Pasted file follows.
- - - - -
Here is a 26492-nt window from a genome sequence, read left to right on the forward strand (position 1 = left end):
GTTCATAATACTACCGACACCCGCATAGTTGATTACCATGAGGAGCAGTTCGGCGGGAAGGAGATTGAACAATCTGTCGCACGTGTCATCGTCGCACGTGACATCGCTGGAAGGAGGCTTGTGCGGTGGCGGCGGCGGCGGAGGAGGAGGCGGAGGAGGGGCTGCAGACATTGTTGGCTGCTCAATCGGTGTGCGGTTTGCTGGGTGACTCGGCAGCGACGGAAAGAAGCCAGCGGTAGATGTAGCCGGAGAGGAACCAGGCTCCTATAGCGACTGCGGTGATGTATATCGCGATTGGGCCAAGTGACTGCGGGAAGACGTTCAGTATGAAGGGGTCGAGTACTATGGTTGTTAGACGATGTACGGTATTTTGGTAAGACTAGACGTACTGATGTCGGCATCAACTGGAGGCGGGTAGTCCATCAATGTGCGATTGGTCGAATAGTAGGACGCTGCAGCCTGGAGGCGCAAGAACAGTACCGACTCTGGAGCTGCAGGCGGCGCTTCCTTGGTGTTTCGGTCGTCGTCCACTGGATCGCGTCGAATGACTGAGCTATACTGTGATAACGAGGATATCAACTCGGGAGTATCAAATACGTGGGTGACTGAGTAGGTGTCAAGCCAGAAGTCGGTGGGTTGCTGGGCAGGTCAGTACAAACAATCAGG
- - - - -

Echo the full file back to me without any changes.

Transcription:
Here is a 26492-nt window from a genome sequence, read left to right on the forward strand (position 1 = left end):
GTTCATAATACTACCGACACCCGCATAGTTGATTACCATGAGGAGCAGTTCGGCGGGAAGGAGATTGAACAATCTGTCGCACGTGTCATCGTCGCACGTGACATCGCTGGAAGGAGGCTTGTGCGGTGGCGGCGGCGGCGGAGGAGGAGGCGGAGGAGGGGCTGCAGACATTGTTGGCTGCTCAATCGGTGTGCGGTTTGCTGGGTGACTCGGCAGCGACGGAAAGAAGCCAGCGGTAGATGTAGCCGGAGAGGAACCAGGCTCCTATAGCGACTGCGGTGATGTATATCGCGATTGGGCCAAGTGACTGCGGGAAGACGTTCAGTATGAAGGGGTCGAGTACTATGGTTGTTAGACGATGTACGGTATTTTGGTAAGACTAGACGTACTGATGTCGGCATCAACTGGAGGCGGGTAGTCCATCAATGTGCGATTGGTCGAATAGTAGGACGCTGCAGCCTGGAGGCGCAAGAACAGTACCGACTCTGGAGCTGCAGGCGGCGCTTCCTTGGTGTTTCGGTCGTCGTCCACTGGATCGCGTCGAATGACTGAGCTATACTGTGATAACGAGGATATCAACTCGGGAGTATCAAATACGTGGGTGACTGAGTAGGTGTCAAGCCAGAAGTCGGTGGGTTGCTGGGCAGGTCAGTACAAACAATCAGG